Family Renewal Ministries, Inc.

PO Box 293 Defiance IA 51527

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We work primarily with the Cora indigenous, however, because there are students from other people groups attending the school broader opportunities to serve other indigenous communities may occur.  
We will focus ministry and mission toward students and faculty at Las Huellas de Fray and the larger Cora community.  Following is a brief overview of the Cora people.

The Cora are representative in most ways of all  the indigenous of Mexico in that they are
disadvantaged, isolated, socially excluded from mainstream society, and considered inferior.  Their historical experience is to be enslaved, oppressed, abused, and mistreated.  They have survived with significant cultural integrity because of their resilient natures and adaptability in difficult circumstances, having been driven from favorable lands to mountain or desert settings.  Most Cora are directly tied to primitive subsistence farming (with a few notable exceptions) on tribal lands living in small extended family groupings or small colonias in dispersed rugged mountain settings.  Many of the men and older boys work seasonally as agricultural laborers away from home on the coastal plain in the hope of supplementing family incomes.  Average annual income is estimated at less than $200 per family.

There are efforts underway by the Mexican government to provide education, limited medical services, fresh water and electricity to the larger communities.  These efforts to improve conditions for the indigenous are recent, most put in place during the last decade.   Many of the Cora choose to live, or are assigned land rights, far from the few developed communities located on major roads, thus having little access or even knowledge of services available.  Change is not readily accepted.   Cora values embody a resolute physical independence lived within cultural norms, personal freedom is highly valued, often with significant negative consequences.  Examples: polygamy is tolerated, abuse of women (commonly treated as chattel) is common, alcohol abuse is rapidly increasing as is abandonment of families and children, and there are myriad personal and cultural esteem conflicts.  Although there are many positive aspects to the Cora culture, the intrusion of contemporary social mores, values and thinking is creating tremendous pressure upon the integrity of the established way of life.  This is further complicated by the allure of substantial money provided by raising opium poppies and marijuana, with many associated tentacles of the trade negatively impacting the society.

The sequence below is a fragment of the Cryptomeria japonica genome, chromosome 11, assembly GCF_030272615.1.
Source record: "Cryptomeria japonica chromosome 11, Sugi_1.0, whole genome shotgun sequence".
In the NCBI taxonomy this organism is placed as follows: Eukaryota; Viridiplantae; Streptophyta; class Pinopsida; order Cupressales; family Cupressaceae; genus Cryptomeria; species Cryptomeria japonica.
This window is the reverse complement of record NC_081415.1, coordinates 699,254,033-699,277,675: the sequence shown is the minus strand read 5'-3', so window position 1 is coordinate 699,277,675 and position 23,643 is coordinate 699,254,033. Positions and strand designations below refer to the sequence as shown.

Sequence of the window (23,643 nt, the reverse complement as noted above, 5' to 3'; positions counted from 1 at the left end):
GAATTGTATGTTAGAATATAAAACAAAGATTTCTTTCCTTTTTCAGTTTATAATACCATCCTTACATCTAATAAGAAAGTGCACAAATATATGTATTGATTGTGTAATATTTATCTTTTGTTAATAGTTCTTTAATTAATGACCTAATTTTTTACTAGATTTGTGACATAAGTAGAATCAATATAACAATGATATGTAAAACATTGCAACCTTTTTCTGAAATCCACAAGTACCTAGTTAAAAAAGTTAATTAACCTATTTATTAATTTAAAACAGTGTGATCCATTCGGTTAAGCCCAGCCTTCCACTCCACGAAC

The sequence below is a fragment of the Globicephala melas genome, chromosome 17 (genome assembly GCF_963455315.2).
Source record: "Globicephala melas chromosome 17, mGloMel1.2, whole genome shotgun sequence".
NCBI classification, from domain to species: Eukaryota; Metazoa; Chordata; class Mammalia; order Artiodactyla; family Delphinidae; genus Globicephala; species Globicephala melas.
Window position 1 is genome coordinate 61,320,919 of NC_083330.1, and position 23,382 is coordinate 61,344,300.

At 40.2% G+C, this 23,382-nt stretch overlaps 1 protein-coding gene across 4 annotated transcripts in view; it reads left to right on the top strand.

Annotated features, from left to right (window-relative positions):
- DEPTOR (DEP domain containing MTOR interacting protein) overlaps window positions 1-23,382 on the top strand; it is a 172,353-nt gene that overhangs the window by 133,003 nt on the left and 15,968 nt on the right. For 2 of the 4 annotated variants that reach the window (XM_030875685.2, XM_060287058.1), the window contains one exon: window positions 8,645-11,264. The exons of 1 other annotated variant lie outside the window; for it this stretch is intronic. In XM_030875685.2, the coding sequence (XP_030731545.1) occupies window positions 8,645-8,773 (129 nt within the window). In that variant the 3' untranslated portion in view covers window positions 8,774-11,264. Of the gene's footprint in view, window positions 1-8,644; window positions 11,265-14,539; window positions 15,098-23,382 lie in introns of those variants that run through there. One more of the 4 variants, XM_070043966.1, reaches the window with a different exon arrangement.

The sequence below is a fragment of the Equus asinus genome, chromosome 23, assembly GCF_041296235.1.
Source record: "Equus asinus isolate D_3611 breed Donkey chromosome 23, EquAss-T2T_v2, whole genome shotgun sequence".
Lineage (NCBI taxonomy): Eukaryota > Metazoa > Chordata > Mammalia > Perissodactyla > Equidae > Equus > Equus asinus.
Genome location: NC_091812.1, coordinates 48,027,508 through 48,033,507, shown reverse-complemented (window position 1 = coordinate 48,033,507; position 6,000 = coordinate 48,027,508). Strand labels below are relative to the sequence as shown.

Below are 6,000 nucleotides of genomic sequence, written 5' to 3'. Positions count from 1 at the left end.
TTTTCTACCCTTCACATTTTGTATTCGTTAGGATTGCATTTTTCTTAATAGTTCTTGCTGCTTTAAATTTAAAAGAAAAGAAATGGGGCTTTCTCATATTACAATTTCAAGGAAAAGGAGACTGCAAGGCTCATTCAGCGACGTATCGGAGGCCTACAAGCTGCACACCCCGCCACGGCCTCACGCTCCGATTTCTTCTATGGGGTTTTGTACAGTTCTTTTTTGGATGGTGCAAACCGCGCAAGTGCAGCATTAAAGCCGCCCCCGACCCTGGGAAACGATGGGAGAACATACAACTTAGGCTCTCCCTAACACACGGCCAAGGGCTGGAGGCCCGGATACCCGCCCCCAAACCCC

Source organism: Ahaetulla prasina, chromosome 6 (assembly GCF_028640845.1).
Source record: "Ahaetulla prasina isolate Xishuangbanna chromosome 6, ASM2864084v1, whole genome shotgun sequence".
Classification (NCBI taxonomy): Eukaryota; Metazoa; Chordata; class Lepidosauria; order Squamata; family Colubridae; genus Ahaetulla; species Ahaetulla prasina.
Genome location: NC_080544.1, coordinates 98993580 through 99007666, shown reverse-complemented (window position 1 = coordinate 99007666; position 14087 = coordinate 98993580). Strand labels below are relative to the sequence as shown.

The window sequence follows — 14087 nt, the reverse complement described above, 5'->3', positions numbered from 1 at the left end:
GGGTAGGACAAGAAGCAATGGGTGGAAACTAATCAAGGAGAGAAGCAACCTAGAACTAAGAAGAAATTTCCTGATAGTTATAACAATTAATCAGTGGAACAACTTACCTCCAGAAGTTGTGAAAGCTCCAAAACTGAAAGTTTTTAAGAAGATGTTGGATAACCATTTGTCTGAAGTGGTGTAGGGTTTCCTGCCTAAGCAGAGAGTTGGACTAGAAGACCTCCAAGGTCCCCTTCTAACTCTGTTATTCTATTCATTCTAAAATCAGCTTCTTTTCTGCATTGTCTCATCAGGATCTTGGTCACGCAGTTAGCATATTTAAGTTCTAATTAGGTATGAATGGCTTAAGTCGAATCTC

Many within our circle of Cora friends are painfully aware of the speed and negative nature of the change upon them.  The need for moral grounding and strength is palpable.  There is a strong desire to know Jesus, to be able to experience him personally as the iconic Padre Pascual emulated.  These are a people caught within a tide of historic change, who in their hearts know they have few options, and
they are desperately seeking a future that offers hope.